Ok you might find this strange, but I've always wanted droopy eyebrows, which is weird, but I've always liked that look for some reason. I recently went to a surgeon he told me my eyebrows were already low, and if he injected botox there would be very little change, change that wasn't even noticeable. I always hear people saying that they've gotten droopy eyebrows from botox,why is it impossible to lower eyebrows that are already low?
Can Botox Lower Already Low Eyebrows?
Doctor Answers (12)
Yes botox can lower the brows...
while most people view this as an unwanted side effect, it can be used to accentuate the droopy look...fortunately it's not permanent and I suspect you'll soon grow out of your fascination with the look...but yes it's possible
Botox works by weakening the muscles
Since Botox works by weakening the muscles which lift the eyebrows, injecting Botox into your frontalis should help drop your brows if that is what you want.
BOTOX can lower brows
The male aesthetic look is very different than the female look. Low brows, and heaviness to the upper eyelid area are all associated with a "male look". When these principles are violated, one winds up with the Kenny Rogers or Bruce Jenner look.
Using botulinum toxin to lower the brows is a great way to see how you might like that look. It is temporary so if you do not the effect will wear off in a few months.
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Botulinum Toxin (Dysport and Botox) to lower eyebrows
You seem particularly young to be considering this treatment. Having said that, Botulinum Toxin (Dysport and Botox) does not lower the brows, it only allows them to return to a resting unopposed (agonist) muscle position with or without treatment of the antagonist muscle groups.
Yes, but may not like the look
Certainly, it is very easy to drop the brow. However, I have never had a patient ask me to do so. All it takes is to make one of the two mistakes Botox injectors can make when they inject the forehead. One mistake is too inject too many units in the frontalis muscle and the second mistake is to inject too close to the brow.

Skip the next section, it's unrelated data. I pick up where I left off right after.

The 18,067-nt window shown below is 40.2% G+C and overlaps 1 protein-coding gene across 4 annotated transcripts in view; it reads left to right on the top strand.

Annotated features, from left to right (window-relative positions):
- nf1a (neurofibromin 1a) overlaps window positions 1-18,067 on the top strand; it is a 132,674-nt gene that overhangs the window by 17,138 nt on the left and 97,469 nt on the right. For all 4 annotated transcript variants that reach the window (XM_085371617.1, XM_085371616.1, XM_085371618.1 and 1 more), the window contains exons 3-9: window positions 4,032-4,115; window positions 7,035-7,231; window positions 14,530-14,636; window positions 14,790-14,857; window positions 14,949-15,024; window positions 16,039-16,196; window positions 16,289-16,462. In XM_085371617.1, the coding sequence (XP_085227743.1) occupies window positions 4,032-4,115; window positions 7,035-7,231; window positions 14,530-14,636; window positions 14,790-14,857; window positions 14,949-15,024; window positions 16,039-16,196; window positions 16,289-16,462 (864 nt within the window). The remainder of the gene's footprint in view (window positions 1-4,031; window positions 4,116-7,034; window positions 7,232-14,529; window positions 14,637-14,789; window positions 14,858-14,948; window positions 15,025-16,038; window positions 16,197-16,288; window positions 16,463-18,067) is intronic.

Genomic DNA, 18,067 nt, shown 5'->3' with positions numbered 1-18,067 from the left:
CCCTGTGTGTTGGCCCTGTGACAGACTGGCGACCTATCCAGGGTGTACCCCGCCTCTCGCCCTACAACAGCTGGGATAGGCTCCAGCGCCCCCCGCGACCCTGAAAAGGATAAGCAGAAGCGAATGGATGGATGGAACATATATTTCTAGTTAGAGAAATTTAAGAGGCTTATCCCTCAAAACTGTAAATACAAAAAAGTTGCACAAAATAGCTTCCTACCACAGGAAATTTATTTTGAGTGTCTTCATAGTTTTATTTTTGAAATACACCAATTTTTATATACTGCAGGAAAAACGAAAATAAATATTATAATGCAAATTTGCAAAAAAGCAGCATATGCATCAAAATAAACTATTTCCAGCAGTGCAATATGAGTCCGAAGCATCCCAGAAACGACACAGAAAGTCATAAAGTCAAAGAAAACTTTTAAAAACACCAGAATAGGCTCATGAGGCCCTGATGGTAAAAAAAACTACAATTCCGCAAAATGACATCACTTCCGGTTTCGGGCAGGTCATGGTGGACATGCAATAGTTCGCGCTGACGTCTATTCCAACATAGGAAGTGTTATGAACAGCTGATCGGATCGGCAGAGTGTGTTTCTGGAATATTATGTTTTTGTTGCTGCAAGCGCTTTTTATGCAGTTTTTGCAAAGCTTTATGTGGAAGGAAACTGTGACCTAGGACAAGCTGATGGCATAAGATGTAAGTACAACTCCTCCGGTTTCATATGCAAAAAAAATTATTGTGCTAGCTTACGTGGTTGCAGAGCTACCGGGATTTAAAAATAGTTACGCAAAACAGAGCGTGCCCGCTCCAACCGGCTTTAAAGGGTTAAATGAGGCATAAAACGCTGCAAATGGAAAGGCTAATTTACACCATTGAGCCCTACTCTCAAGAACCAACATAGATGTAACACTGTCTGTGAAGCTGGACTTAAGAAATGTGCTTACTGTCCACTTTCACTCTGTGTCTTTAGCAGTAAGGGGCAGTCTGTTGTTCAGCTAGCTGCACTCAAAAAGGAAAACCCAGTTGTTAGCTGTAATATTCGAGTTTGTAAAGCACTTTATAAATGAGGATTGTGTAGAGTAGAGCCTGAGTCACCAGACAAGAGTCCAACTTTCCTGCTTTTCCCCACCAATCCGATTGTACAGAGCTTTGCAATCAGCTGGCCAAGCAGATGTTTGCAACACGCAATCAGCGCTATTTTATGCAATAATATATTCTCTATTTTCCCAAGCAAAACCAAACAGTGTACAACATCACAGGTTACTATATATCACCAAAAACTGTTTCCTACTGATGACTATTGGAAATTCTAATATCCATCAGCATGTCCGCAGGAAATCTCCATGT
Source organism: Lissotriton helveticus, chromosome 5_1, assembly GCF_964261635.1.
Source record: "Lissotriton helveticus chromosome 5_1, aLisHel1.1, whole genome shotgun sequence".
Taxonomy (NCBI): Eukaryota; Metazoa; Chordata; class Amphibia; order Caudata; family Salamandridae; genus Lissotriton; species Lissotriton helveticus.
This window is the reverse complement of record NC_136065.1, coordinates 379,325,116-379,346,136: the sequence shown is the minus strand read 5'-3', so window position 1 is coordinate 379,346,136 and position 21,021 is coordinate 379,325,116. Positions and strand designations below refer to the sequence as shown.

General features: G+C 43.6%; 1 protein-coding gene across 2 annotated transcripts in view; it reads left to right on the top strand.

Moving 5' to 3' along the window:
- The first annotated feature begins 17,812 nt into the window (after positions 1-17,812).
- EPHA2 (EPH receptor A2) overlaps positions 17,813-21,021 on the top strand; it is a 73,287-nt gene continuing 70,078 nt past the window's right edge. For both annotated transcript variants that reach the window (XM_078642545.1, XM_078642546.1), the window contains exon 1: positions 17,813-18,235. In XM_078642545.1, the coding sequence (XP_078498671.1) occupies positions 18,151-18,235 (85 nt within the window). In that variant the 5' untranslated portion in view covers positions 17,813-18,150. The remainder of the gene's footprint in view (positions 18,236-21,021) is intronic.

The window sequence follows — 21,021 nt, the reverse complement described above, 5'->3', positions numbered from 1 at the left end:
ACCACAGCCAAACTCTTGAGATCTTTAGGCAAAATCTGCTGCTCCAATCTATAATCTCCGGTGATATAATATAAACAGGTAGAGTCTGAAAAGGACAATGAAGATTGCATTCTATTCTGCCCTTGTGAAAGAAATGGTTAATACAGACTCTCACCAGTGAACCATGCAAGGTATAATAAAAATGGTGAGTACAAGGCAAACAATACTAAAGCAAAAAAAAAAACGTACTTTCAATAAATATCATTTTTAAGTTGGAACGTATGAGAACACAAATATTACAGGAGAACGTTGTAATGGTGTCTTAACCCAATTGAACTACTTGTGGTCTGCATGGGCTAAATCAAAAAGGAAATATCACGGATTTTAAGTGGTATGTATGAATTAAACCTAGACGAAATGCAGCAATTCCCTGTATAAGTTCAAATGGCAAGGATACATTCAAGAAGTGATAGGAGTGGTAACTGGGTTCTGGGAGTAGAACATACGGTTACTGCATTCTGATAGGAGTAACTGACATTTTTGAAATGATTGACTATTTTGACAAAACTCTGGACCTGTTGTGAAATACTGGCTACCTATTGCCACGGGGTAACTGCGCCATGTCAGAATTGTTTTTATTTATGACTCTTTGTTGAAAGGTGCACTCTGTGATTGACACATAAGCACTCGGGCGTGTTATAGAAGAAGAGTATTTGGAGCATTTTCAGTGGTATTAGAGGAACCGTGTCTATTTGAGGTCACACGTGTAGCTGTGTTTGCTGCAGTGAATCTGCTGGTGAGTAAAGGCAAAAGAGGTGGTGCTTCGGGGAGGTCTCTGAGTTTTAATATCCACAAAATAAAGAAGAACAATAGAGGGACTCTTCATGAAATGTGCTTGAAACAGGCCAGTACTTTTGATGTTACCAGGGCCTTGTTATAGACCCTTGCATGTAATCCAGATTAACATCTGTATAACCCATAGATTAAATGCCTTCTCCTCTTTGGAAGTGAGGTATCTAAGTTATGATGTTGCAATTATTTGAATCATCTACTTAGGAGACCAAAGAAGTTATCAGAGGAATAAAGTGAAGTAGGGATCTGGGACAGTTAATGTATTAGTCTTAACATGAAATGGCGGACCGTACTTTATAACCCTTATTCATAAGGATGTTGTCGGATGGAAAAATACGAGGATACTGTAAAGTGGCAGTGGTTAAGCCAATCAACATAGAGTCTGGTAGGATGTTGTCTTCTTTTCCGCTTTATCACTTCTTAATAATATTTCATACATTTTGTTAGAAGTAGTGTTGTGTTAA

I suppose if you actually want a brow drop you could ask your physician to titrate the amount of Botox...adding a few extra units each week until you have the drop you want.
Droopy eyebrows with botox
Some people do get droopier eyebrows with Botox because they have low eyebrows with age and they compensate by developing wrinkles from overacting forehead muscles. These muscles are treated with Botox and then sometimes they are overtreated and drop the brow.
Wanting a "Reverse" brow lift
Botox can definitely lower your brow by relaxing the muscles that elevate your brow in your forehead. The goal would be to avoid a "droopy lid". I would first treat the brow elevators (upper forehead) only, without touching the brow depressors in the Glabella region. If after a few weeks the result wasn't perfect-- injecting a little more botox lower in the forehead, closer to the eyebrow margin would be the next step. Just be careful-- too much botox too close to the eyebrow can result in the "droopy lid". Good luck!
Web reference: http://www.pooledermatology.com
If Botox is injected to the mid to lower forehead you may get some additional lowering but there is also a chance that the upper eyelids could droop and this could affect your upper field of vision temporarily so please be aware of that.
Botox may lower your brows
Botox works by relaxing muscles. The main forehead muscles work to lift your eyebrows. Botox will lower your eyebrows as low as they get when you completely relax your forehead muscles. That is as low as they will go with a Botox treatment.
Yes. Botox can lower OR raise the brows
Botox into certain muscles lift the brows. When Botox is injected into a different muscle, the brows will lower and flatten. Just explain to your board certified dermatologist or plastic surgeon your preference.
Web reference: http://www.drmarylupo.com
These answers are for educational purposes and should not be relied upon as a substitute for medical advice you may receive from your physician. If you have a medical emergency, please call 911. These answers do not constitute or initiate a patient/doctor relationship.
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